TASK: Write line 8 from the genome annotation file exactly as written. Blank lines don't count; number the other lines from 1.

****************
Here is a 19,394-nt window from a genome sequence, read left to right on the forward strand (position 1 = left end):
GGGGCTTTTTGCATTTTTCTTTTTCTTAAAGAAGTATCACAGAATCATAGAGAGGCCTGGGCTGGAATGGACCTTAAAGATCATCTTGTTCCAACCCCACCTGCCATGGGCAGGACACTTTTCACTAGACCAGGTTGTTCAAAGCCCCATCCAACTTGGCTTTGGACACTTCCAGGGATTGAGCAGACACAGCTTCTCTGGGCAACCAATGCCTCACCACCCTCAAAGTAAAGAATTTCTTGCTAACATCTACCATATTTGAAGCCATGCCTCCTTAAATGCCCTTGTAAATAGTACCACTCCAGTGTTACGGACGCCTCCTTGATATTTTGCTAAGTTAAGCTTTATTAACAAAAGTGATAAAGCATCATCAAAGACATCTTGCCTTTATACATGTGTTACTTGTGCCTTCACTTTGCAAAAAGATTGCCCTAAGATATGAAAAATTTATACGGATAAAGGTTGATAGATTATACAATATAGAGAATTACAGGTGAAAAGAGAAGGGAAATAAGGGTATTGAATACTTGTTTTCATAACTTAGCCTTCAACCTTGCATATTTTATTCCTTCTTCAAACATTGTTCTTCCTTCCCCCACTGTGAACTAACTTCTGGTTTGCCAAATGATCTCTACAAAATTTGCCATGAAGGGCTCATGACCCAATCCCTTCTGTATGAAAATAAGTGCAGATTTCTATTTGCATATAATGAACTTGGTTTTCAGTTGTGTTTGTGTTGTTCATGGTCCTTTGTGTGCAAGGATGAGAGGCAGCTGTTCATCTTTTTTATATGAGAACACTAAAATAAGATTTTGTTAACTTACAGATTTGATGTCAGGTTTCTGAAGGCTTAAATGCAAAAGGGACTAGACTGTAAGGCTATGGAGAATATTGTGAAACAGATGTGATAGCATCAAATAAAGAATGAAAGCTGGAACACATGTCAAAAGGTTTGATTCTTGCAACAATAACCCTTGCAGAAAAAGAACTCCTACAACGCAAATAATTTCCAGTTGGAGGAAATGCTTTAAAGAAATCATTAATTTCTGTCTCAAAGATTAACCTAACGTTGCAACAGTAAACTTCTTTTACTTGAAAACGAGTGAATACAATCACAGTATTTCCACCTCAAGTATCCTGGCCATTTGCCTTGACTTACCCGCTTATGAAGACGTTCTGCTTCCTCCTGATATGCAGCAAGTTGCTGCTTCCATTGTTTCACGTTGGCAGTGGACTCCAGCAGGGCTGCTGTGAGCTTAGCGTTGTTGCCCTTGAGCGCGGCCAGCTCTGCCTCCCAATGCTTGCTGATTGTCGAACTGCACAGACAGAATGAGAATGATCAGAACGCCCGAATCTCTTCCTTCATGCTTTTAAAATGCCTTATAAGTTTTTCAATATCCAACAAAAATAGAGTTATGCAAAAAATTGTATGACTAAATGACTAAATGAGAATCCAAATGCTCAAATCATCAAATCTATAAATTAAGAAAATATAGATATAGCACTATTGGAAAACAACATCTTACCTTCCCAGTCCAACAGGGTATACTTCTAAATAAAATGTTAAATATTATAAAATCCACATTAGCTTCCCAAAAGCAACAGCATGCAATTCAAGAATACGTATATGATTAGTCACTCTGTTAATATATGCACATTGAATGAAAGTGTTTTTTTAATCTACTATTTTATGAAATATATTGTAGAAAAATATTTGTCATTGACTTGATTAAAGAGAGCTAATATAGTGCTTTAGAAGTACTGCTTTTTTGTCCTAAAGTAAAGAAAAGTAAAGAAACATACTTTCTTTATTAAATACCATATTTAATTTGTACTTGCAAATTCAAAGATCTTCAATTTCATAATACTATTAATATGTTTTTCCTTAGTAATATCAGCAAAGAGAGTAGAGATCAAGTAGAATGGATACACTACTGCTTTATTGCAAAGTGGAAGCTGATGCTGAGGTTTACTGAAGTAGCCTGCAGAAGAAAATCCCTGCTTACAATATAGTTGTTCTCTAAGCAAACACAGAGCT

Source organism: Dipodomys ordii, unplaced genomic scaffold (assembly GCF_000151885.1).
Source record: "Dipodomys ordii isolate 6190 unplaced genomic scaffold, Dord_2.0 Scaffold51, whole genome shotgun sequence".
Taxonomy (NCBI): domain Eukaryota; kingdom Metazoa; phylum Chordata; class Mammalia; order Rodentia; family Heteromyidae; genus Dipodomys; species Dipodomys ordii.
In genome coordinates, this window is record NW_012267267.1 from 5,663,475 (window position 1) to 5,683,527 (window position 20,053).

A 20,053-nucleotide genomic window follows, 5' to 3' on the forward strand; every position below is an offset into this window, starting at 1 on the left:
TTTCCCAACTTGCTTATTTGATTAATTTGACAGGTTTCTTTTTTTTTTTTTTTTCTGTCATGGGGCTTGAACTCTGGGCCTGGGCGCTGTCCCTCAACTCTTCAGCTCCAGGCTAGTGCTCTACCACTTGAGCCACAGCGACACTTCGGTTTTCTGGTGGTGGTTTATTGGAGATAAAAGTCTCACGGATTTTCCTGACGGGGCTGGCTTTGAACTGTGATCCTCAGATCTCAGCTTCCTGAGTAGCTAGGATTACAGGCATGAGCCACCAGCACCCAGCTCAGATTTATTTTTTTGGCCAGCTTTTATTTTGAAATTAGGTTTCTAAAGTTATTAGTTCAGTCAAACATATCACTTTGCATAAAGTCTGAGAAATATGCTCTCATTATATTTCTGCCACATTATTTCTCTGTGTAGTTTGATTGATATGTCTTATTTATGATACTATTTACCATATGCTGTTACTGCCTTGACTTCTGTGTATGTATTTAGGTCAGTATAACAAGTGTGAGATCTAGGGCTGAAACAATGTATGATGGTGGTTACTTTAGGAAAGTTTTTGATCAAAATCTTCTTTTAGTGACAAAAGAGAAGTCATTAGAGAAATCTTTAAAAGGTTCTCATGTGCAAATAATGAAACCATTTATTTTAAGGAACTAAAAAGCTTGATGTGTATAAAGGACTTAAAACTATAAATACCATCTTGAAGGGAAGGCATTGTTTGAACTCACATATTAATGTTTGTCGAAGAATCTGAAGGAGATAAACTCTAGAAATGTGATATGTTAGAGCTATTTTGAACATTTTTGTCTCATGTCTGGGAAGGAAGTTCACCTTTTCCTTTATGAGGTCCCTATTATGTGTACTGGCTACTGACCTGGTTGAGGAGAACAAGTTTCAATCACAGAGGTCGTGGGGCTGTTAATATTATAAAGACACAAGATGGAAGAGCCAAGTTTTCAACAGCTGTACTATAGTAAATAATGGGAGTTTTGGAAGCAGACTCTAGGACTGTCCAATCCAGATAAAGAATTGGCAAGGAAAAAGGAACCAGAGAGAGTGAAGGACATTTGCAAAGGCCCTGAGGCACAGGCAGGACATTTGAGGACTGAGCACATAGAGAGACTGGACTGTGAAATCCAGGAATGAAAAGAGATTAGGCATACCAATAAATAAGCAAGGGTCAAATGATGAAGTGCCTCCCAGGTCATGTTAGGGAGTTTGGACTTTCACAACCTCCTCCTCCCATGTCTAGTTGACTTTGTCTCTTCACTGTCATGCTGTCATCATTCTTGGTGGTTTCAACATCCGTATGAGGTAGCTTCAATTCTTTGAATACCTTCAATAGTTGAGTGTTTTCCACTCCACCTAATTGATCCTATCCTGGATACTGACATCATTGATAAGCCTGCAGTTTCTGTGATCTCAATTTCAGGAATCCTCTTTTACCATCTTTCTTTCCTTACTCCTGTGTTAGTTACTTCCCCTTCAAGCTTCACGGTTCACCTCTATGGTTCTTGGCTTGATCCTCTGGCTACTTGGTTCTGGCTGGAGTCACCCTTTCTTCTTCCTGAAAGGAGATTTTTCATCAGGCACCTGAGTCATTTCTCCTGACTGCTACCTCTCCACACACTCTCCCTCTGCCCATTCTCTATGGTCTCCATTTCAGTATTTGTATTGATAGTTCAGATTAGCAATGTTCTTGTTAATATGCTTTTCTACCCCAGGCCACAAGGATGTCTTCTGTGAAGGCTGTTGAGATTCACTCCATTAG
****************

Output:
TTTCCCAACTTGCTTATTTGATTAATTTGACAGGTTTCTTTTTTTTTTTTTTTTCTGTCATGGGGCTTGAACTCTGGGCCTGGGCGCTGTCCCTCAACTCTTCAGCTCCAGGCTAGTGCTCTACCACTTGAGCCACAGCGACACTTCGGTTTTCTGGTGGTGGTTTATTGGAGATAAAAGTCTCACGGATTTTCCTGACGGGGCTGGCTTTGAACTGTGATCCTCAGATCTCAGCTTCCTGAGTAGCTAGGATTACAGGCATGAGCCACCAGCACCCAGCTCAGATTTATTTTTTTGGCCAGCTTTTATTTTGAAATTAGGTTTCTAAAGTTATTAGTTCAGTCAAACATATCACTTTGCATAAAGTCTGAGAAATATGCTCTCATTATATTTCTGCCACATTATTTCTCTGTGTAGTTTGATTGATATGTCTTATTTATGATACTATTTACCATATGCTGTTACTGCCTTGACTTCTGTGTATGTATTTAGGTCAGTATAACAAGTGTGAGATCTAGGGCTGAAACAATGTATGATGGTGGTTACTTTAGGAAAGTTTTTGATCAAAATCTTCTTTTAGTGACAAAAGAGAAGTCATTAGAGAAATCTTTAAAAGGTTCTCATGTGCAAATAATGAAACCATTTATTTTAAGGAACTAAAAAGCTTGATGTGTATAAAGGACTTAAAACTATAAATACCATCTTGAAGGGAAGGCATTGTTTGAACTCACATATTAATGTTTGTCGAAGAATCTGAAGGAGATAAACTCTAGAAATGTGATATGTTAGAGCTATTTTGAACATTTTTGTCTCATGTCTGGGAAGGAAGTTCACCTTTTCCTTTATGAGGTCCCTATTATGTGTACTGGCTACTGACCTGGTTGAGGAGAACAAGTTTCAATCACAGAGGTCGTGGGGCTGTTAATATTATAAAGACACAAGATGGAAGAGCCAAGTTTTCAACAGCTGTACTATAGTAAATAATGGGAGTTTTGGAAGCAGACTCTAGGACTGTCCAATCCAGATAAAGAATTGGCAAGGAAAAAGGAACCAGAGAGAGTGAAGGACATTTGCAAAGGCCCTGAGGCACAGGCAGGACATTTGAGGACTGAGCACATAGAGAGACTGGACTGTGAAATCCAGGAATGAAAAGAGATTAGGCATACCAATAAATAAGCAAGGGTCAAATGATGAAGTGCCTCCCAGGTCATGTTAGGGAGTTTGGACTTTCACAACCTCCTCCTCCCATGTCTAGTTGACTTTGTCTCTTCACTGTCATGCTGTCATCATTCTTGGTGGTTTCAACATCCGTATGAGGTAGCTTCAATTCTTTGAATACCTTCAATAGTTGAGTGTTTTCCACTCCACCTAATTGATCCTATCCTGGATACTGACATCATTGATAAGCCTGCAGTTTCTGTGATCTCAATTTCAGGAATCCTCTTTTACCATCTTTCTTTCCTTACTCCTGTGTTAGTTACTTCCCCTTCAAGCTTCACGGTTCACCTCTATGGTTCTTGGCTTGATCCTCTGGCTACTTGGTTCTGGCTGGAGTCACCCTTTCTTCTTCCTGAAAGGAGATTTTTCATCAGGCACCTGAGTCATTTCTCCTGACTGCTACCTCTCCACACACTCTCCCTCTGCCCATTCTCTATGGTCTCCATTTCAGTATTTGTATTGATAGTTCAGATTAGCAATGTTCTTGTTAATATGCTTTTCTACCCCAGGCCACAAGGATGTCTTCTGTGAAGGCTGTTGAGATTCACTCCATTAG